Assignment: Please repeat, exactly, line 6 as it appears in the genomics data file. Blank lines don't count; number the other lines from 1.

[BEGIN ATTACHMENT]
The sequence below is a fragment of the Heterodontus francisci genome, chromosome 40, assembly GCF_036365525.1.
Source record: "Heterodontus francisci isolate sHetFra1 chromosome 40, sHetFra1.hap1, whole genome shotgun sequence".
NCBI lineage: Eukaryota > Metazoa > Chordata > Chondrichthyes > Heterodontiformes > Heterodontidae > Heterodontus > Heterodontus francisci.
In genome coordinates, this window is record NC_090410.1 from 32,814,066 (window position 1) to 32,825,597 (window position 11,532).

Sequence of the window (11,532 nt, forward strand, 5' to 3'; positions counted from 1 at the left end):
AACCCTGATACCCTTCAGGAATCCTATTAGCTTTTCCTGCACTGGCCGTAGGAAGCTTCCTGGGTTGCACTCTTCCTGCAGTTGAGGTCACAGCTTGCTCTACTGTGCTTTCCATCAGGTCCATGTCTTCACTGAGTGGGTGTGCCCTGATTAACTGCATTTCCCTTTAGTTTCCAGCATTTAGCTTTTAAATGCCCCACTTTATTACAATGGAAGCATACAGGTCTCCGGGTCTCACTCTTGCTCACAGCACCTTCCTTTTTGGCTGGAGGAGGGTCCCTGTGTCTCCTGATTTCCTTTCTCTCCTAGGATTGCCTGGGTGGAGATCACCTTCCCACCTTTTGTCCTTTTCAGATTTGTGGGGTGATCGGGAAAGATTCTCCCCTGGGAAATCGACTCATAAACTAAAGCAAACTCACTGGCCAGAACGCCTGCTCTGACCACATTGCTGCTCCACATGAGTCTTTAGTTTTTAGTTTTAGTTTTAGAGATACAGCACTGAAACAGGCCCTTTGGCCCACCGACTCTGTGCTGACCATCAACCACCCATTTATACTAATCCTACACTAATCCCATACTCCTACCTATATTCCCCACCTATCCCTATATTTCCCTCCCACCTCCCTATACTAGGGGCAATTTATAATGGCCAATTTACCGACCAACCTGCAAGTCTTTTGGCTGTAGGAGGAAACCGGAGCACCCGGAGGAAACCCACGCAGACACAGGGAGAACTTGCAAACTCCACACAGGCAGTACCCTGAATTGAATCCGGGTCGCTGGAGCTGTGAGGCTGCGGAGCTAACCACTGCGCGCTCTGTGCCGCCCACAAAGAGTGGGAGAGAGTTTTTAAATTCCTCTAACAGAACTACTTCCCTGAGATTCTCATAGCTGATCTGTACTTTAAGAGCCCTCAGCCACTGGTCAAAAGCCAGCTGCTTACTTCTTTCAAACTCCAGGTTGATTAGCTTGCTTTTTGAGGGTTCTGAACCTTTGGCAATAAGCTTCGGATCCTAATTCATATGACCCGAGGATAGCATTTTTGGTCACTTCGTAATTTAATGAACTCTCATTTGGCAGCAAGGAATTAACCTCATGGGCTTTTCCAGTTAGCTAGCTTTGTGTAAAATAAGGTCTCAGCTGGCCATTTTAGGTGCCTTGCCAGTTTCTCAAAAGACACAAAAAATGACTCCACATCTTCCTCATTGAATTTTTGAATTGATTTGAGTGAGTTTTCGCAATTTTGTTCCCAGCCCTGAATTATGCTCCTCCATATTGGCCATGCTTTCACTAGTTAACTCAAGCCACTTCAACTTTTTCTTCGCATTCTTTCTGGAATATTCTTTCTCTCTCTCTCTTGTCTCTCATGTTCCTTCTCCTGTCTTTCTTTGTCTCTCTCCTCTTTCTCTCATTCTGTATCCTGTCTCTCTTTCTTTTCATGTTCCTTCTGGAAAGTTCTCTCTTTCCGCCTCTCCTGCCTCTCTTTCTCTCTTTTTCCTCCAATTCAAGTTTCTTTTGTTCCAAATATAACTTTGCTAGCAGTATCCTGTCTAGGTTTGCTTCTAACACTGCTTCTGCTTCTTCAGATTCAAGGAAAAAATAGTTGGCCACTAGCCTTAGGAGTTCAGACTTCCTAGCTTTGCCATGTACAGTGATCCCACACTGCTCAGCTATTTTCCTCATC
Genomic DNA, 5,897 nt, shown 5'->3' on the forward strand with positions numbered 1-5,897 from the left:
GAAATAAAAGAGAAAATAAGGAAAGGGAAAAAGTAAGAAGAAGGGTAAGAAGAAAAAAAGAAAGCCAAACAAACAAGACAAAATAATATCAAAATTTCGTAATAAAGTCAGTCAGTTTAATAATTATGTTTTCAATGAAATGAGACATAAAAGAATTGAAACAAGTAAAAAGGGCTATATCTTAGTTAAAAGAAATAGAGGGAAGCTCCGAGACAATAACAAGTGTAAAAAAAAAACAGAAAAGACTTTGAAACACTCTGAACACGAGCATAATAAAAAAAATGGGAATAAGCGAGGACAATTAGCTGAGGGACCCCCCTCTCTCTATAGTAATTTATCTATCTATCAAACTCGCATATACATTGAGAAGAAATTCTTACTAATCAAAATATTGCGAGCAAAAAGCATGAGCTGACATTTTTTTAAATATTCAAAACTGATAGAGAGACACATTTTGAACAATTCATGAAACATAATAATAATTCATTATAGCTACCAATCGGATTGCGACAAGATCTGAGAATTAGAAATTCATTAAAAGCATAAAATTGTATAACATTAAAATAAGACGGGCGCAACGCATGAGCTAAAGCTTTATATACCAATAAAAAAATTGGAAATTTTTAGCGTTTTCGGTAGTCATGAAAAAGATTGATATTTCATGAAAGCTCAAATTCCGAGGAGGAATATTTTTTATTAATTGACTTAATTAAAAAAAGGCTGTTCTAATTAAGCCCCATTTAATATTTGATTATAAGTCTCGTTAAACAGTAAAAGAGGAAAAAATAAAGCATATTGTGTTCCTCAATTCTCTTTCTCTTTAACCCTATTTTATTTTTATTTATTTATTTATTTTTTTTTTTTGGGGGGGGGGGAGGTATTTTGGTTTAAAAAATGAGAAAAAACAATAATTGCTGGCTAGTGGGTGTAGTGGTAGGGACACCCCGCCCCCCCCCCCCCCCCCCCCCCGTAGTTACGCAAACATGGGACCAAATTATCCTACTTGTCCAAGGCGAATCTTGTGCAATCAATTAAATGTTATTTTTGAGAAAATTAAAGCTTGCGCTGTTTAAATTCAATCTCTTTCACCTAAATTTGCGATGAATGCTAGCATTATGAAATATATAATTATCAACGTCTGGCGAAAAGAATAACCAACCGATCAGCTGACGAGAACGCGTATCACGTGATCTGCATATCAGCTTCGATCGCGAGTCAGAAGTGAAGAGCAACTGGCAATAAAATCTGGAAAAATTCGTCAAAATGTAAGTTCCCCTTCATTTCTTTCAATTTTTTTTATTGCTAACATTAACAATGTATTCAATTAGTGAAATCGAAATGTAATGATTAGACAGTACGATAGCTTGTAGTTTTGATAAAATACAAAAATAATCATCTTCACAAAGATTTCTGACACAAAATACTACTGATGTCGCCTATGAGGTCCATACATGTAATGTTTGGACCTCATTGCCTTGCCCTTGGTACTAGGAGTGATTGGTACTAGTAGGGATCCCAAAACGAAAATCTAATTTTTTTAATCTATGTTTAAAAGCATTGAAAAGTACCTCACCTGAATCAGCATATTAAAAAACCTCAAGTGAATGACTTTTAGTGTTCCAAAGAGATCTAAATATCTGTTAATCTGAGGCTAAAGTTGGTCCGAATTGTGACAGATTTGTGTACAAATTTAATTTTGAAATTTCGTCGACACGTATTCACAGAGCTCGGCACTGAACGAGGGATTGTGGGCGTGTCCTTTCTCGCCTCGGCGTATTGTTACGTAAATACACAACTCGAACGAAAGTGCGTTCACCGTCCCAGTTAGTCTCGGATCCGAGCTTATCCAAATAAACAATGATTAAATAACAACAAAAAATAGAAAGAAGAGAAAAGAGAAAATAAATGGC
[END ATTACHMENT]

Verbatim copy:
AACCCTGATACCCTTCAGGAATCCTATTAGCTTTTCCTGCACTGGCCGTAGGAAGCTTCCTGGGTTGCACTCTTCCTGCAGTTGAGGTCACAGCTTGCTCTACTGTGCTTTCCATCAGGTCCATGTCTTCACTGAGTGGGTGTGCCCTGATTAACTGCATTTCCCTTTAGTTTCCAGCATTTAGCTTTTAAATGCCCCACTTTATTACAATGGAAGCATACAGGTCTCCGGGTCTCACTCTTGCTCACAGCACCTTCCTTTTTGGCTGGAGGAGGGTCCCTGTGTCTCCTGATTTCCTTTCTCTCCTAGGATTGCCTGGGTGGAGATCACCTTCCCACCTTTTGTCCTTTTCAGATTTGTGGGGTGATCGGGAAAGATTCTCCCCTGGGAAATCGACTCATAAACTAAAGCAAACTCACTGGCCAGAACGCCTGCTCTGACCACATTGCTGCTCCACATGAGTCTTTAGTTTTTAGTTTTAGTTTTAGAGATACAGCACTGAAACAGGCCCTTTGGCCCACCGACTCTGTGCTGACCATCAACCACCCATTTATACTAATCCTACACTAATCCCATACTCCTACCTATATTCCCCACCTATCCCTATATTTCCCTCCCACCTCCCTATACTAGGGGCAATTTATAATGGCCAATTTACCGACCAACCTGCAAGTCTTTTGGCTGTAGGAGGAAACCGGAGCACCCGGAGGAAACCCACGCAGACACAGGGAGAACTTGCAAACTCCACACAGGCAGTACCCTGAATTGAATCCGGGTCGCTGGAGCTGTGAGGCTGCGGAGCTAACCACTGCGCGCTCTGTGCCGCCCACAAAGAGTGGGAGAGAGTTTTTAAATTCCTCTAACAGAACTACTTCCCTGAGATTCTCATAGCTGATCTGTACTTTAAGAGCCCTCAGCCACTGGTCAAAAGCCAGCTGCTTACTTCTTTCAAACTCCAGGTTGATTAGCTTGCTTTTTGAGGGTTCTGAACCTTTGGCAATAAGCTTCGGATCCTAATTCATATGACCCGAGGATAGCATTTTTGGTCACTTCGTAATTTAATGAACTCTCATTTGGCAGCAAGGAATTAACCTCATGGGCTTTTCCAGTTAGCTAGCTTTGTGTAAAATAAGGTCTCAGCTGGCCATTTTAGGTGCCTTGCCAGTTTCTCAAAAGACACAAAAAATGACTCCACATCTTCCTCATTGAATTTTTGAATTGATTTGAGTGAGTTTTCGCAATTTTGTTCCCAGCCCTGAATTATGCTCCTCCATATTGGCCATGCTTTCACTAGTTAACTCAAGCCACTTCAACTTTTTCTTCGCATTCTTTCTGGAATATTCTTTCTCTCTCTCTCTTGTCTCTCATGTTCCTTCTCCTGTCTTTCTTTGTCTCTCTCCTCTTTCTCTCATTCTGTATCCTGTCTCTCTTTCTTTTCATGTTCCTTCTGGAAAGTTCTCTCTTTCCGCCTCTCCTGCCTCTCTTTCTCTCTTTTTCCTCCAATTCAAGTTTCTTTTGTTCCAAATATAACTTTGCTAGCAGTATCCTGTCTAGGTTTGCTTCTAACACTGCTTCTGCTTCTTCAGATTCAAGGAAAAAATAGTTGGCCACTAGCCTTAGGAGTTCAGACTTCCTAGCTTTGCCATGTACAGTGATCCCACACTGCTCAGCTATTTTCCTCATC